FuseMetrix’s approach to productivity reflected in Government press release
Productivity can be famously hard to measure, but the ONS recorded the April to June quarter as producing the fastest falling figures for five years. Measured by output per hour these numbers are always relatively crude, but the two quarters prior to this one had also seen zero growth.
Naturally, the government has been looking at ways that it can help to remedy this. In the 2018 Budget, £56 million of funding was allocated towards improving productivity across the UK economy, which was confirmed by Business Minister Kelly Tolhurst on the fifth of November.
The press release on www.gov.uk details that the money should help businesses to:
- Enhance leadership skills and drive up good management practices in SME business leaders;
- Harness the benefits of technology, such as on-line accountancy software and customer relationship management (CRM) software;
- Seek external support and advice from peers; and
- Benchmark their performance against their competitors using Be the Business’ benchmarking tool to find out how to improve performance.
Much of the direction of this funding comes from the findings of a joint report by the Department for Business, Energy and Industrial Strategy and HM Treasury, and will come as no surprise to many SMEs, some of whom have made their name as professionals in exactly these fields.
FuseMetrix Group, founded and run by Matthew Ballinger, sprung from Ballinger’s desire to improve the administrative capabilities of companies across the UK, or as he penned in his best practice article for The Parliamentary Review, to ‘make them more efficient and to help them gain some of the competitive advantage that larger companies had achieved’.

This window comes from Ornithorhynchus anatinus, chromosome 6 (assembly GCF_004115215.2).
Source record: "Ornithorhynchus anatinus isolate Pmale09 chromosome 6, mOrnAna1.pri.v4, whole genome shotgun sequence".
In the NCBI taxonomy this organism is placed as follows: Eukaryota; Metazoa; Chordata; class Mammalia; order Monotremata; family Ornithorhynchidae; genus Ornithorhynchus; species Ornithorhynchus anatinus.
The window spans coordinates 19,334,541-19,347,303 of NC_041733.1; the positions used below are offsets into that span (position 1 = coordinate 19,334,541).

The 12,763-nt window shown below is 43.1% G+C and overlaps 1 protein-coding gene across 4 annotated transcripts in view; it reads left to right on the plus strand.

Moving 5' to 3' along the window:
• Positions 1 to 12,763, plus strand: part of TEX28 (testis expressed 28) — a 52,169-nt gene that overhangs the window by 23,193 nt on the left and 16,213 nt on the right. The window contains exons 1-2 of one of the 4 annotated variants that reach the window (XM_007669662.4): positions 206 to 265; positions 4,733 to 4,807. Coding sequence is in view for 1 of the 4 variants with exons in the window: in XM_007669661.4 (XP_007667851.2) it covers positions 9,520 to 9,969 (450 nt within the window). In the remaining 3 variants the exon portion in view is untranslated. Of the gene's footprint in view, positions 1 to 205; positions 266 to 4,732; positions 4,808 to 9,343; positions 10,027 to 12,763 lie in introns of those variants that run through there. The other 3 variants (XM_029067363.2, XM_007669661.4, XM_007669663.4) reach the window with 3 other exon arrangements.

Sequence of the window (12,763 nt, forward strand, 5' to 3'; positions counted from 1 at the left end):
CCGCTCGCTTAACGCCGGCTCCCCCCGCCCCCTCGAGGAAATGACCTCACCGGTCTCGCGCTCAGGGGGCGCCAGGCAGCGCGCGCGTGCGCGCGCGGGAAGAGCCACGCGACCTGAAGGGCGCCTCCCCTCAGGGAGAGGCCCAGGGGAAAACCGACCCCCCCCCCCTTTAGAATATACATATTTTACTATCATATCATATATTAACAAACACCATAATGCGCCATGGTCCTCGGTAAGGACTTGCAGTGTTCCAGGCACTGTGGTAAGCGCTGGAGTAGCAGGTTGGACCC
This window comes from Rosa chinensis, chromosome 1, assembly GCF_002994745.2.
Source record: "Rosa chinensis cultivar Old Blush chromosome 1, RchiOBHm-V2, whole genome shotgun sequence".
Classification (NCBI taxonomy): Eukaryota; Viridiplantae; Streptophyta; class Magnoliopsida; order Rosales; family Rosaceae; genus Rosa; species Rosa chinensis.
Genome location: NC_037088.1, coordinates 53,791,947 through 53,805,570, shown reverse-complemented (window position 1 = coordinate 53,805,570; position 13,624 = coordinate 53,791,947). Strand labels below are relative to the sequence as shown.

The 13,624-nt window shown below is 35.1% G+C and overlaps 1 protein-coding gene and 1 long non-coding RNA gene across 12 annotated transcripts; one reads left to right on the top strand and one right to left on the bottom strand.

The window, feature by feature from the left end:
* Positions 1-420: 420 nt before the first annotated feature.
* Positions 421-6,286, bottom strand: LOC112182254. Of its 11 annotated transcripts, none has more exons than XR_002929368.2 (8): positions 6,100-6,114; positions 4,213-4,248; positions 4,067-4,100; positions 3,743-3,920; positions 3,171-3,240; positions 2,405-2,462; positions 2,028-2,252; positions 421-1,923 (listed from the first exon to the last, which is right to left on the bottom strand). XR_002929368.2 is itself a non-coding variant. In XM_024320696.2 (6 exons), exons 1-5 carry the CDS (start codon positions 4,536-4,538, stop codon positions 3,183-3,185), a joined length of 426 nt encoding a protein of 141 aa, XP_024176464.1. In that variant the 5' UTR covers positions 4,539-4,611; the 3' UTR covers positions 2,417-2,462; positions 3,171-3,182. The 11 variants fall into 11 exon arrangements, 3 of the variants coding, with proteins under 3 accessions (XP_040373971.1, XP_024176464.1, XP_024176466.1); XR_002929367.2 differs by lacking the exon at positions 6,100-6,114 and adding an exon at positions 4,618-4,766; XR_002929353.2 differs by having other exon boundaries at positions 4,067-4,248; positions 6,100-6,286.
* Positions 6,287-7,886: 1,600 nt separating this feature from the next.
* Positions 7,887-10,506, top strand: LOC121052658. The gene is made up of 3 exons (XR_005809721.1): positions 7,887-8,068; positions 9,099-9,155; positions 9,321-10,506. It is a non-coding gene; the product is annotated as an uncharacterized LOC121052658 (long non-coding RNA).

When starting his company, a business that helps centralise the variety of administrative tasks faced by SMEs into one navigable platform, these systems ‘cost millions of pounds and were therefore unobtainable’ for this target market. Now, with the continued development of the product, Ballinger works with companies ‘ranging from start-ups to household names’.
FuseMetrix is a strong start in increasing the productivity of British business, but there is still plenty of room for more work in the field. Ballinger says that ‘shockingly, we see this sort of inefficiency in companies almost daily when we visit new prospects’ and that this ‘inhibits the UK economy because we have a predominantly SME business sector’.
Government announcements like this one may well be a key element in ensuring that very achievable improvements are implemented in the companies that could use them the most.